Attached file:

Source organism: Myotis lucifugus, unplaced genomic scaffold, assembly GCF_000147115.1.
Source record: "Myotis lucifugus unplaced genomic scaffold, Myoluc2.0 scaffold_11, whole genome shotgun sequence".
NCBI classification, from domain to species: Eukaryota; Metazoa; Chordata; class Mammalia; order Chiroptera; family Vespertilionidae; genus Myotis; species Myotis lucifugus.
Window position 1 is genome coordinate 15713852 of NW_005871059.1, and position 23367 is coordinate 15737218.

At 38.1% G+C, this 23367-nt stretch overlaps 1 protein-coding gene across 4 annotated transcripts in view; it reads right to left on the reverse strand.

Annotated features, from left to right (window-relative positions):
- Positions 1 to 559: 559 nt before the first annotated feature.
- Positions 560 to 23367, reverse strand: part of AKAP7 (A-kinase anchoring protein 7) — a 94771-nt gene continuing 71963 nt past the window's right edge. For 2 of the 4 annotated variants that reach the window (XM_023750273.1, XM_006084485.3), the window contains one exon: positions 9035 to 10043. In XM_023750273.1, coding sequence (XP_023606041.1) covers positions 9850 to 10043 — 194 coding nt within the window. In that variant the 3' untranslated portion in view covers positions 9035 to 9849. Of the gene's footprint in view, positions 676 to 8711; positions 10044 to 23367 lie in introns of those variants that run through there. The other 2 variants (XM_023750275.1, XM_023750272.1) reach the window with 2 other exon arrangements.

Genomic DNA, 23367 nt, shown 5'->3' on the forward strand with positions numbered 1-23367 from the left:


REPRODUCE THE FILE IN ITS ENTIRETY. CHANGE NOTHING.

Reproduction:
Source organism: Myotis lucifugus, unplaced genomic scaffold, assembly GCF_000147115.1.
Source record: "Myotis lucifugus unplaced genomic scaffold, Myoluc2.0 scaffold_11, whole genome shotgun sequence".
NCBI classification, from domain to species: Eukaryota; Metazoa; Chordata; class Mammalia; order Chiroptera; family Vespertilionidae; genus Myotis; species Myotis lucifugus.
Window position 1 is genome coordinate 15713852 of NW_005871059.1, and position 23367 is coordinate 15737218.

At 38.1% G+C, this 23367-nt stretch overlaps 1 protein-coding gene across 4 annotated transcripts in view; it reads right to left on the reverse strand.

Annotated features, from left to right (window-relative positions):
- Positions 1 to 559: 559 nt before the first annotated feature.
- Positions 560 to 23367, reverse strand: part of AKAP7 (A-kinase anchoring protein 7) — a 94771-nt gene continuing 71963 nt past the window's right edge. For 2 of the 4 annotated variants that reach the window (XM_023750273.1, XM_006084485.3), the window contains one exon: positions 9035 to 10043. In XM_023750273.1, coding sequence (XP_023606041.1) covers positions 9850 to 10043 — 194 coding nt within the window. In that variant the 3' untranslated portion in view covers positions 9035 to 9849. Of the gene's footprint in view, positions 676 to 8711; positions 10044 to 23367 lie in introns of those variants that run through there. The other 2 variants (XM_023750275.1, XM_023750272.1) reach the window with 2 other exon arrangements.

Genomic DNA, 23367 nt, shown 5'->3' on the forward strand with positions numbered 1-23367 from the left: